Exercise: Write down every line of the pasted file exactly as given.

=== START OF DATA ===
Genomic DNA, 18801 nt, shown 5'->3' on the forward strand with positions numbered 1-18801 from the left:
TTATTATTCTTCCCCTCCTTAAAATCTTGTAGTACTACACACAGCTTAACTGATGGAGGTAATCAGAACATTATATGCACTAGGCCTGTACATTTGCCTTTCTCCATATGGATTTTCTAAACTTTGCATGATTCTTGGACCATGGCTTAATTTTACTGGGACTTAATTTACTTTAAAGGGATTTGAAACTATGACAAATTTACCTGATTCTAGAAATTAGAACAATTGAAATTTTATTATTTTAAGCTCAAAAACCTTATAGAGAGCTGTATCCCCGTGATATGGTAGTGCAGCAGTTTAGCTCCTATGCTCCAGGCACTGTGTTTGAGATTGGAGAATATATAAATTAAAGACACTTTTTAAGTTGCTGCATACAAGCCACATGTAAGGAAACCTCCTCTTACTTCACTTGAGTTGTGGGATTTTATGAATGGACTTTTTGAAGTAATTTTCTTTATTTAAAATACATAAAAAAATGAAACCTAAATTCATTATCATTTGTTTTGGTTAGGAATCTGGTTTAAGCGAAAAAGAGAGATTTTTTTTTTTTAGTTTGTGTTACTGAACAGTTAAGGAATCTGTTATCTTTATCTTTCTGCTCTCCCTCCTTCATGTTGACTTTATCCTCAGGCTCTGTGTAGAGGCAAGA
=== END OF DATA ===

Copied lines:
Genomic DNA, 18801 nt, shown 5'->3' on the forward strand with positions numbered 1-18801 from the left:
TTATTATTCTTCCCCTCCTTAAAATCTTGTAGTACTACACACAGCTTAACTGATGGAGGTAATCAGAACATTATATGCACTAGGCCTGTACATTTGCCTTTCTCCATATGGATTTTCTAAACTTTGCATGATTCTTGGACCATGGCTTAATTTTACTGGGACTTAATTTACTTTAAAGGGATTTGAAACTATGACAAATTTACCTGATTCTAGAAATTAGAACAATTGAAATTTTATTATTTTAAGCTCAAAAACCTTATAGAGAGCTGTATCCCCGTGATATGGTAGTGCAGCAGTTTAGCTCCTATGCTCCAGGCACTGTGTTTGAGATTGGAGAATATATAAATTAAAGACACTTTTTAAGTTGCTGCATACAAGCCACATGTAAGGAAACCTCCTCTTACTTCACTTGAGTTGTGGGATTTTATGAATGGACTTTTTGAAGTAATTTTCTTTATTTAAAATACATAAAAAAATGAAACCTAAATTCATTATCATTTGTTTTGGTTAGGAATCTGGTTTAAGCGAAAAAGAGAGATTTTTTTTTTTTAGTTTGTGTTACTGAACAGTTAAGGAATCTGTTATCTTTATCTTTCTGCTCTCCCTCCTTCATGTTGACTTTATCCTCAGGCTCTGTGTAGAGGCAAGA